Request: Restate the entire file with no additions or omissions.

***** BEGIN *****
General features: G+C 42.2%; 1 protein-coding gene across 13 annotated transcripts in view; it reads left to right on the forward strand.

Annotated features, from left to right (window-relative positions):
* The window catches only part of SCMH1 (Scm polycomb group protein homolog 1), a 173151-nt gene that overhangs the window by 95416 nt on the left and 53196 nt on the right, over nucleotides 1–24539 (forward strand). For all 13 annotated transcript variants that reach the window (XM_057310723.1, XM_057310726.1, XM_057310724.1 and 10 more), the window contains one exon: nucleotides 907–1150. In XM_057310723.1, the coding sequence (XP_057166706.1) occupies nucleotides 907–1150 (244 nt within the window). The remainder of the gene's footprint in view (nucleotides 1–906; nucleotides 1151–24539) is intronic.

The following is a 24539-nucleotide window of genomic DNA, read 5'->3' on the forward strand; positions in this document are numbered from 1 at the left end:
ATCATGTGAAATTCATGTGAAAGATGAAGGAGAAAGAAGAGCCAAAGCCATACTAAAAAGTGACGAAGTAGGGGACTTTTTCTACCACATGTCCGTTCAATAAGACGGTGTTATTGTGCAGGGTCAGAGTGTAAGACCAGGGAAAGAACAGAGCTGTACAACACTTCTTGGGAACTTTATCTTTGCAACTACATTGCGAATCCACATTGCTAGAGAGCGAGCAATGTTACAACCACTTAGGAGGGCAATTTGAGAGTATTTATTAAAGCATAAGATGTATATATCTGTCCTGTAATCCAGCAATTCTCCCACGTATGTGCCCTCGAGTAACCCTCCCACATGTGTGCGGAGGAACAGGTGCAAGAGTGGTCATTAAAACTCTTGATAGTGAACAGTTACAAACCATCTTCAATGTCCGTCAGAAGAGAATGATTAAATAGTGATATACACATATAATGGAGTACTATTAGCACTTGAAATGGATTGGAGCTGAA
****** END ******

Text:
General features: G+C 42.2%; 1 protein-coding gene across 13 annotated transcripts in view; it reads left to right on the forward strand.

Annotated features, from left to right (window-relative positions):
* The window catches only part of SCMH1 (Scm polycomb group protein homolog 1), a 173151-nt gene that overhangs the window by 95416 nt on the left and 53196 nt on the right, over nucleotides 1–24539 (forward strand). For all 13 annotated transcript variants that reach the window (XM_057310723.1, XM_057310726.1, XM_057310724.1 and 10 more), the window contains one exon: nucleotides 907–1150. In XM_057310723.1, the coding sequence (XP_057166706.1) occupies nucleotides 907–1150 (244 nt within the window). The remainder of the gene's footprint in view (nucleotides 1–906; nucleotides 1151–24539) is intronic.

The following is a 24539-nucleotide window of genomic DNA, read 5'->3' on the forward strand; positions in this document are numbered from 1 at the left end:
ATCATGTGAAATTCATGTGAAAGATGAAGGAGAAAGAAGAGCCAAAGCCATACTAAAAAGTGACGAAGTAGGGGACTTTTTCTACCACATGTCCGTTCAATAAGACGGTGTTATTGTGCAGGGTCAGAGTGTAAGACCAGGGAAAGAACAGAGCTGTACAACACTTCTTGGGAACTTTATCTTTGCAACTACATTGCGAATCCACATTGCTAGAGAGCGAGCAATGTTACAACCACTTAGGAGGGCAATTTGAGAGTATTTATTAAAGCATAAGATGTATATATCTGTCCTGTAATCCAGCAATTCTCCCACGTATGTGCCCTCGAGTAACCCTCCCACATGTGTGCGGAGGAACAGGTGCAAGAGTGGTCATTAAAACTCTTGATAGTGAACAGTTACAAACCATCTTCAATGTCCGTCAGAAGAGAATGATTAAATAGTGATATACACATATAATGGAGTACTATTAGCACTTGAAATGGATTGGAGCTGAA